Pennsylvania Dairy Farmer Decides to Bottle His Own Milk Rather than Dump It. Sells Out in Hours

The production of milk has been a sole income for many American farmers who have over 300 years of experience in milk production and bottling. Most of the milk that they produce is shipped to the dairy processor who pasteurized and bottled it for local restaurants and markets, and some of it is bottled and sold to local customers.

This is the principle for many American farmers among which is the Brown’s Whoa Nellie dairy farm in Pennsylvania. His farm produces high-quality cream milk since the 1700s, and most of its bottled milk is being shipped to SCHNEIDER’S in Pittsburgh, PA, at least until recently. Namely, they were contacted by the company telling them that they would not be able any longer to pick up the milk on Wednesdays or Fridays.

This was not sustainable for Ben Brown as he would have to release hundreds of liters of milk every week, and this would mean death for 70 of his cows. So, he started bottling all the excess milk by himself, and the locals backed him up by waiting in line to buy it.

This hardworking farmer found it unbearable to kill his own cows, and because of that he worked for hours pasteurizing the milk, and then stuffing it in bottles. Since this was a new venture for him, he posted the farm’s new business hours on Facebook, adding some extra hours so that he could sell the milk directly to consumers. People came in great number and were waiting in lines to buy his milk showing their solidarity as constant customers and as excellent neighbors who knew and respect this family for many years. In fact, they even bought more milk than they really need it and made orders for the whole family.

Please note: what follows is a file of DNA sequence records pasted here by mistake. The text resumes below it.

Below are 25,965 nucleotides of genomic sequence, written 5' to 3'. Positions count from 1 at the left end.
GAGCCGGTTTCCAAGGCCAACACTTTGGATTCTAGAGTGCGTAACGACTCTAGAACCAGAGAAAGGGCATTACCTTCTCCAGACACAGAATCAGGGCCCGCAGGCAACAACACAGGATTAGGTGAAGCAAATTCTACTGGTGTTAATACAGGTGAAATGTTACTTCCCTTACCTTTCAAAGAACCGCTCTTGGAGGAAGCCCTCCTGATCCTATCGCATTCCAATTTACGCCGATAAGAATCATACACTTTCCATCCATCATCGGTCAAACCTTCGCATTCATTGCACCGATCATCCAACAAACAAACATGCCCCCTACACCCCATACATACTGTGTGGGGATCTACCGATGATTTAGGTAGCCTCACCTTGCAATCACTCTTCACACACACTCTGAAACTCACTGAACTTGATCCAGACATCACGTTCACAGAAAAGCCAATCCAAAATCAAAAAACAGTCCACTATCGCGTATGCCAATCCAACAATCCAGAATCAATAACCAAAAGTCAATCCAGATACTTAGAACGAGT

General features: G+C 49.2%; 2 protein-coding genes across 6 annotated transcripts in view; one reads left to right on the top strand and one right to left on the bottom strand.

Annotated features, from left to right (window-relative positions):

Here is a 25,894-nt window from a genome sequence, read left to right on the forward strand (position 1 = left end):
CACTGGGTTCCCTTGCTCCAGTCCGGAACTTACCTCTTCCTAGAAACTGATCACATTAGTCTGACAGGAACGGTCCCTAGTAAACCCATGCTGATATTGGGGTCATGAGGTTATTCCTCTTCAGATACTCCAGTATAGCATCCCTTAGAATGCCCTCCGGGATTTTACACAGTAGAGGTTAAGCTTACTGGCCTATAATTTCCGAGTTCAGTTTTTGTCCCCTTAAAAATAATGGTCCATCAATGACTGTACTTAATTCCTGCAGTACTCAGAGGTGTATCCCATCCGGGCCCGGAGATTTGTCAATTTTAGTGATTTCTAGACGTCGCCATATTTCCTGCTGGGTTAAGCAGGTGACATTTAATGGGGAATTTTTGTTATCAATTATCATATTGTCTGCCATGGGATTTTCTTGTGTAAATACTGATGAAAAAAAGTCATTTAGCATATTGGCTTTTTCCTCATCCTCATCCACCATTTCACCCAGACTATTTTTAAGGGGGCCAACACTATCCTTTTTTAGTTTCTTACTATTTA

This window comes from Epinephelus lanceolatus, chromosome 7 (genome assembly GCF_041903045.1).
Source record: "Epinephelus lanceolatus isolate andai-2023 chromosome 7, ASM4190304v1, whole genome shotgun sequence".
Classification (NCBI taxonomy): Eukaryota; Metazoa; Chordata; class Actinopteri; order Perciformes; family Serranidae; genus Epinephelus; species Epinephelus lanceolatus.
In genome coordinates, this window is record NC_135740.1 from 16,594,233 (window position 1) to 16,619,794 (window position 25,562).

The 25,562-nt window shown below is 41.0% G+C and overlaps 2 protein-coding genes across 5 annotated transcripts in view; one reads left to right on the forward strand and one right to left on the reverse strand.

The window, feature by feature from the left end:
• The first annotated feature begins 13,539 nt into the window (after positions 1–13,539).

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Posted by Whoa Nellie Dairy on Saturday, April 18, 2020

In this way Ben in just within a few hours managed to sell his milk. He and his family have started doing this on daily basis. There are days when they could not sell the whole amount of milk, but it was not thrown away, the fresh non-homogenized milk was donated to local charities.

Brown explained:

 “I hate waste, and I don’t want to dump milk. People can use it, and I still have to pay my bills,”

Ben with his wife Mary Beth bought the farm four years ago from Ben’s parents, but the business was not thriving. He told the local newspaper that his farm had been “barely boarding” in recent years and that closure would have been a reality for them.

Yet, they fought with every inch of strength they had and worked very hard to prevent possible closure of the farm. This farm had been in the Brown family since the 1700s, and the idea of closing it for Ben was unthinkable and because of that he used every atom in his body to keep it. He and his family worked very hard day and night to prevent that from happening, Ben said: “I don’t want to fail.”

The pasteurization of the milk is a long process and Ben almost did not go to sleep in order to complete it. However, two weeks ago, they managed to buy another 45-liter pasteurization tank which will provide Ben with some sleep.

The fans of this family used social media and spread the message posted by the Browns family on Nellie Dairy’s Whoa Facebook page. The message reached the residents of Fayette and Westmoreland counties, and in the next few days at noon, people were coming to buy the milk form Ben. Cars and trucks were set deep 10 on each side of the Bear Rocks country road, and consumers waited in lines to buy milk and other dairy products, such as cheese sour cream, cheeses, maple syrup, and others.

Linda and Tom Goodlin drove a few miles from Scottdale to buy some of the dairy products that Brown’s farm offers and they like other customers practice the rules of social distance, staying at least six feet apart.

Linda stated the following:

“I know their uncle, Larry Basinger, and we want to help the Brown family through this. We’re going to buy 10 gallons. I have ordered from our whole family.”